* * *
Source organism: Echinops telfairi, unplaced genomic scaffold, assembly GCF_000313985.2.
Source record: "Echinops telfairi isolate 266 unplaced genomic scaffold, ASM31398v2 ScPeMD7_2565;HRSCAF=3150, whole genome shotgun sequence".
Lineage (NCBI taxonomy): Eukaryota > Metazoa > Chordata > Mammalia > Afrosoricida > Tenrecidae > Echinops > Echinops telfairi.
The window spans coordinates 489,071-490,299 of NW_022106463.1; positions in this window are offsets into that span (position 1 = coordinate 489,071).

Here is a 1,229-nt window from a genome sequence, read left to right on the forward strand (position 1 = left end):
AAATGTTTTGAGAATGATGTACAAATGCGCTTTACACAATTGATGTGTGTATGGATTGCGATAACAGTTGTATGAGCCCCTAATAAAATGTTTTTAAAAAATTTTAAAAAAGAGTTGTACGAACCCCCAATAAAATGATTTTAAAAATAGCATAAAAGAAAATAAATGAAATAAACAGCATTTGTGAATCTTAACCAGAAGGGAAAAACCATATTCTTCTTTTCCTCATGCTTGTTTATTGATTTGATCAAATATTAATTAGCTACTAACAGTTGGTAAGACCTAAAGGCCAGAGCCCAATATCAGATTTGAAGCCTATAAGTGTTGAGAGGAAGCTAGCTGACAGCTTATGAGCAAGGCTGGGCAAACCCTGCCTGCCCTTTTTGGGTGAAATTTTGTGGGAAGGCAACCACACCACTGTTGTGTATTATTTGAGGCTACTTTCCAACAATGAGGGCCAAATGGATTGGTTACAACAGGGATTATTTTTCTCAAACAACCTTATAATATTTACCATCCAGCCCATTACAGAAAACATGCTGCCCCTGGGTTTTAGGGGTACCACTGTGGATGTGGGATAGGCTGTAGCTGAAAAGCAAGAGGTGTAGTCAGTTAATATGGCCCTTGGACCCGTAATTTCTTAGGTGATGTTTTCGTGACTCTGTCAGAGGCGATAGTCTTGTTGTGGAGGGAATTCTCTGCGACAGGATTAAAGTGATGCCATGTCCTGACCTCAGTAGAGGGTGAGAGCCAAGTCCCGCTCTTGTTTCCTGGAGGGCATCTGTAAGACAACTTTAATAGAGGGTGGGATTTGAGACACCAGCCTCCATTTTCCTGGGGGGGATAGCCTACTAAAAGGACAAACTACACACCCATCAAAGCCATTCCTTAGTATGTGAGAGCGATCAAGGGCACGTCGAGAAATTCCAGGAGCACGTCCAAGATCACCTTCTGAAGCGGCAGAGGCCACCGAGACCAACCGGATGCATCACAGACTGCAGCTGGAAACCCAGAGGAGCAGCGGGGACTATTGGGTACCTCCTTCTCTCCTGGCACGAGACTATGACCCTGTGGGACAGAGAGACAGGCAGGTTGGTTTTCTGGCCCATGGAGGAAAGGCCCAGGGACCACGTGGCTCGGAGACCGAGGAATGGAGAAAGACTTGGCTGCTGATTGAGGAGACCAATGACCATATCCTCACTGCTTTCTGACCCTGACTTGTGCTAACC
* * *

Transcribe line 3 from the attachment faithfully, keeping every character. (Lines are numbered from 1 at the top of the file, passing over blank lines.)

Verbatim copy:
Lineage (NCBI taxonomy): Eukaryota > Metazoa > Chordata > Mammalia > Afrosoricida > Tenrecidae > Echinops > Echinops telfairi.